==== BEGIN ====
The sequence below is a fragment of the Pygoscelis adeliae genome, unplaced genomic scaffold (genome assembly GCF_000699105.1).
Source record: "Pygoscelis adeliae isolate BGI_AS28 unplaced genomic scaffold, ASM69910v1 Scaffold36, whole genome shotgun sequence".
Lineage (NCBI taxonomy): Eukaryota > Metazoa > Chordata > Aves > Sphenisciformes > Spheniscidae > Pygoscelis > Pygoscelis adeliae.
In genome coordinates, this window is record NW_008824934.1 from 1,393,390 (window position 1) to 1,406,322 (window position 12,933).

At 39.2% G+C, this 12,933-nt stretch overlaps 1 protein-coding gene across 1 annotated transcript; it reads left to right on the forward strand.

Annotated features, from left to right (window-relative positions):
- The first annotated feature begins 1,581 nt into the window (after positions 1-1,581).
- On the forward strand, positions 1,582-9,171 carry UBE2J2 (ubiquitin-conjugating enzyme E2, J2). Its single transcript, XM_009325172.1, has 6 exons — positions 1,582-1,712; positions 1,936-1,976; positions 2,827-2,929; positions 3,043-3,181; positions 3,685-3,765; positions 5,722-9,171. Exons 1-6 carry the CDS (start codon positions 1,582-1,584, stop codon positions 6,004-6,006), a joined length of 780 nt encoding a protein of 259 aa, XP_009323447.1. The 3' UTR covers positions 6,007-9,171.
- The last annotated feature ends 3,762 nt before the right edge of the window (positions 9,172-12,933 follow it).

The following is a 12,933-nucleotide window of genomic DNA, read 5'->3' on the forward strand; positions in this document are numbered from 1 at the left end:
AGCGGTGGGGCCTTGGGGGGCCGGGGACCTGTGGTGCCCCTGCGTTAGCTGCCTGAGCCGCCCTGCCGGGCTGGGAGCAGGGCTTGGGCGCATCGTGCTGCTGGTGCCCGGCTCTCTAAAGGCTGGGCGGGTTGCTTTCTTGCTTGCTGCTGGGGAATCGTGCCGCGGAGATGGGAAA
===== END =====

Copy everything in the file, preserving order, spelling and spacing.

The sequence below is a fragment of the Pygoscelis adeliae genome, unplaced genomic scaffold (genome assembly GCF_000699105.1).
Source record: "Pygoscelis adeliae isolate BGI_AS28 unplaced genomic scaffold, ASM69910v1 Scaffold36, whole genome shotgun sequence".
Lineage (NCBI taxonomy): Eukaryota > Metazoa > Chordata > Aves > Sphenisciformes > Spheniscidae > Pygoscelis > Pygoscelis adeliae.
In genome coordinates, this window is record NW_008824934.1 from 1,393,390 (window position 1) to 1,406,322 (window position 12,933).

At 39.2% G+C, this 12,933-nt stretch overlaps 1 protein-coding gene across 1 annotated transcript; it reads left to right on the forward strand.

Annotated features, from left to right (window-relative positions):
- The first annotated feature begins 1,581 nt into the window (after positions 1-1,581).
- On the forward strand, positions 1,582-9,171 carry UBE2J2 (ubiquitin-conjugating enzyme E2, J2). Its single transcript, XM_009325172.1, has 6 exons — positions 1,582-1,712; positions 1,936-1,976; positions 2,827-2,929; positions 3,043-3,181; positions 3,685-3,765; positions 5,722-9,171. Exons 1-6 carry the CDS (start codon positions 1,582-1,584, stop codon positions 6,004-6,006), a joined length of 780 nt encoding a protein of 259 aa, XP_009323447.1. The 3' UTR covers positions 6,007-9,171.
- The last annotated feature ends 3,762 nt before the right edge of the window (positions 9,172-12,933 follow it).

The following is a 12,933-nucleotide window of genomic DNA, read 5'->3' on the forward strand; positions in this document are numbered from 1 at the left end:
AGCGGTGGGGCCTTGGGGGGCCGGGGACCTGTGGTGCCCCTGCGTTAGCTGCCTGAGCCGCCCTGCCGGGCTGGGAGCAGGGCTTGGGCGCATCGTGCTGCTGGTGCCCGGCTCTCTAAAGGCTGGGCGGGTTGCTTTCTTGCTTGCTGCTGGGGAATCGTGCCGCGGAGATGGGAAA